Warning: This article contains a graphic account of sexual assault and may be triggering for some readers.
No matter how much I think I’ve moved on, experiences I had as a teenager still come back to haunt me from time to time. We all have memory ghosts. Those images, thoughts, and feelings that slip into our minds at any given moment, sneaky in their quiet approach, flashing behind our eyes without warning.
One minute I’m giving a blow job to my partner, completely turned on as he takes charge and dominates me with his forcefulness.
The next minute he’s coming into my mouth and the memory of my first blow job pops into my head through no control of my own. That little devil is locked away deep, but it’s still as vivid as ever whenever it flashes to the surface.
When I was 18, I experienced what I thought was falling in love for the first time. I was convinced I’d found my soulmate — the man I would marry someday. My physical and mental connection with Adam was the most intense thing I’d ever experienced.
At that age, I’d been dating for a whopping two years. A worldly-wise teenager that I was, I just knew I’d never experience a connection like that with any other man ever again.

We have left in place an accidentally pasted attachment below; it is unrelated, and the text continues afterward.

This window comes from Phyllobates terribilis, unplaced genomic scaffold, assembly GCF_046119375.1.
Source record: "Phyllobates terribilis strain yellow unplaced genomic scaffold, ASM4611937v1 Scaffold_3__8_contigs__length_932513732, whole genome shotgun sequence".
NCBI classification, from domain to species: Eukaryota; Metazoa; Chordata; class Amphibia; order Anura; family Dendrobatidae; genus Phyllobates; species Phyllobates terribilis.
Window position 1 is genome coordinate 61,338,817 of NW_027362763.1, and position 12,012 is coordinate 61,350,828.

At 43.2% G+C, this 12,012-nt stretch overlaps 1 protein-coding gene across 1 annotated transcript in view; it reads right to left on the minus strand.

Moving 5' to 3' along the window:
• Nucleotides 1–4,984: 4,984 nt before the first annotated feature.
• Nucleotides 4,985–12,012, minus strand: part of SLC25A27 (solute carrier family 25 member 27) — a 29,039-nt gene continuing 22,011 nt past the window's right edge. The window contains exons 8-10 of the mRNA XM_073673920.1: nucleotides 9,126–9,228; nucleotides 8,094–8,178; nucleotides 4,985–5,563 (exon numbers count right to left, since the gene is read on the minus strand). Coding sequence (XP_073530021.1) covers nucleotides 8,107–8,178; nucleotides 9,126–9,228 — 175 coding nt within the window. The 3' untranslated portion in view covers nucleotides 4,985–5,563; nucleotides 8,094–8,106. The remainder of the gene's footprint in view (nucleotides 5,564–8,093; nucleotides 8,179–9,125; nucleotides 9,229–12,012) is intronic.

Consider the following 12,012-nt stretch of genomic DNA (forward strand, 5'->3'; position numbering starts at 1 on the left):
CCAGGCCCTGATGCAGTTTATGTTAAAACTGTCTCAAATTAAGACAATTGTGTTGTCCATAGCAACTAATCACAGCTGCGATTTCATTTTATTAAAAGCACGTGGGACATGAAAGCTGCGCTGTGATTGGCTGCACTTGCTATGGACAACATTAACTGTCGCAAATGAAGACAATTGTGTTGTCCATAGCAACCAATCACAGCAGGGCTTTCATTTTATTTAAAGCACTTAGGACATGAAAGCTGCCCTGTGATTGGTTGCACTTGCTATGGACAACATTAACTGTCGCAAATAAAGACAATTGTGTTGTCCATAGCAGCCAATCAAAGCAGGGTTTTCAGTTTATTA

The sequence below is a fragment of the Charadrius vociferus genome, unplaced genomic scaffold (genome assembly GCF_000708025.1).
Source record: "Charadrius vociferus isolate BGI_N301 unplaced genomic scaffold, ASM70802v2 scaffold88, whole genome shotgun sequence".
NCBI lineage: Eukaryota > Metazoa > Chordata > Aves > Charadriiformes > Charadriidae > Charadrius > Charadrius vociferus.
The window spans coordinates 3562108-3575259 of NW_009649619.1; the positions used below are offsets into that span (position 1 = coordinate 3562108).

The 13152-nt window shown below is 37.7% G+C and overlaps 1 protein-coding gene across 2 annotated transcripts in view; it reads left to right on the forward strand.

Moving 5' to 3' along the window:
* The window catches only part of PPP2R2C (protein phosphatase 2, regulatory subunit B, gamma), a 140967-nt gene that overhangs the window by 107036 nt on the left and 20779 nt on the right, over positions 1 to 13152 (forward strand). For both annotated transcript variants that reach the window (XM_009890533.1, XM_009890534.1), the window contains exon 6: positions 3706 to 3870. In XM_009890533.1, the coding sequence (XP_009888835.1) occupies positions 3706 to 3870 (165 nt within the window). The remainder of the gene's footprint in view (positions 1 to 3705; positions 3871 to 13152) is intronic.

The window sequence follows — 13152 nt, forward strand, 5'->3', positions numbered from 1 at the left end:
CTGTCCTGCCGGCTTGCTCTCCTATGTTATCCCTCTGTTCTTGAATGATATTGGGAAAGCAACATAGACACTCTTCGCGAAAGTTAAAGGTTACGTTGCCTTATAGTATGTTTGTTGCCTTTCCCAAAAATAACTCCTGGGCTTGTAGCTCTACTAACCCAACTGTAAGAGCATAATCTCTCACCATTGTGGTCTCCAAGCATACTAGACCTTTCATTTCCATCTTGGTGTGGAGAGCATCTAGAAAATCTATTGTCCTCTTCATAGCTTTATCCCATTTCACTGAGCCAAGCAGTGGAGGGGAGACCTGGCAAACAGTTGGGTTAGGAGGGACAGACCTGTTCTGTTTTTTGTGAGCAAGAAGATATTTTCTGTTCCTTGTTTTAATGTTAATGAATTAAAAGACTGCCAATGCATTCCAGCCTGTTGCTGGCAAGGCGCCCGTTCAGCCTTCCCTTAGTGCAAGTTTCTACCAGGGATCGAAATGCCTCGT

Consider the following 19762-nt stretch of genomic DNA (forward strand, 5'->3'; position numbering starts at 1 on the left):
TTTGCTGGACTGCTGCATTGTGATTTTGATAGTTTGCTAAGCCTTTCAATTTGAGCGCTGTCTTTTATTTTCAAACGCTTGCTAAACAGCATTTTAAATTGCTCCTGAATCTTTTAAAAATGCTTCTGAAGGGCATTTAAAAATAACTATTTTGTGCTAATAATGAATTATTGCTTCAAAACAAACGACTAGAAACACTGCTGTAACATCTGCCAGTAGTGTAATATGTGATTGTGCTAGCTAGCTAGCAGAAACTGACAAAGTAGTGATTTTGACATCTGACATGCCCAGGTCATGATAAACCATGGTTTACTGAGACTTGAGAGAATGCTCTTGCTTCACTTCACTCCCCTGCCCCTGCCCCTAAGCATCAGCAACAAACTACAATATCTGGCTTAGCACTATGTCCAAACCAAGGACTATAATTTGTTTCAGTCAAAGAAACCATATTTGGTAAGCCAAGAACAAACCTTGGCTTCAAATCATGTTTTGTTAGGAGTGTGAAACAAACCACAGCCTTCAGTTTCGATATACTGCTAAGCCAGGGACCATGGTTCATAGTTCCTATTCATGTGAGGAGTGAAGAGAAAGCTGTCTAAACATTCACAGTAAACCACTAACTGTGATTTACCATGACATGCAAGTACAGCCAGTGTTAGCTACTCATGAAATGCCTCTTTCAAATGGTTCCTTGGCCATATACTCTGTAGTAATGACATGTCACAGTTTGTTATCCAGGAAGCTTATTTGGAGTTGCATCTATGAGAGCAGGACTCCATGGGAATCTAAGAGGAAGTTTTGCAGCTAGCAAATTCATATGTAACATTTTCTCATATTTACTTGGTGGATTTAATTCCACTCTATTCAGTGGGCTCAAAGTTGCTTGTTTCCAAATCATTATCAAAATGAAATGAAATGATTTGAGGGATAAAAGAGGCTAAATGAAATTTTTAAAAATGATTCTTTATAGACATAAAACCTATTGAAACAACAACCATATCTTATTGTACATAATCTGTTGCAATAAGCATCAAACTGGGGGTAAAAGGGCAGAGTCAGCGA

When blood-red flags started popping up everywhere, Adam and I argued our way through them. I thought it meant I was mature enough to handle a real relationship, even though his cruel words would often bring me to tears when his temper got the best of him.
As mean as he could get, he had a special knack for convincing me that I was incorrect for feeling hurt. He’d tell me all the reasons I was misunderstanding the situation, and that my feelings were misguided or didn’t make any sense. And I’d believe him. I’d agree that I was overdramatic, misinformed, or unaware of how adult relationships worked.
Sometimes he’d use my generalised anxiety disorder against me and tell me that my mental health made me overly sensitive. It wasn’t that he was being emotionally abusive, oh no. The problem was that I was slightly out of touch with reality whenever we fought.
Mia Freedman explains the term Gaslighting and how to know if it’s happening to you. Post continues below.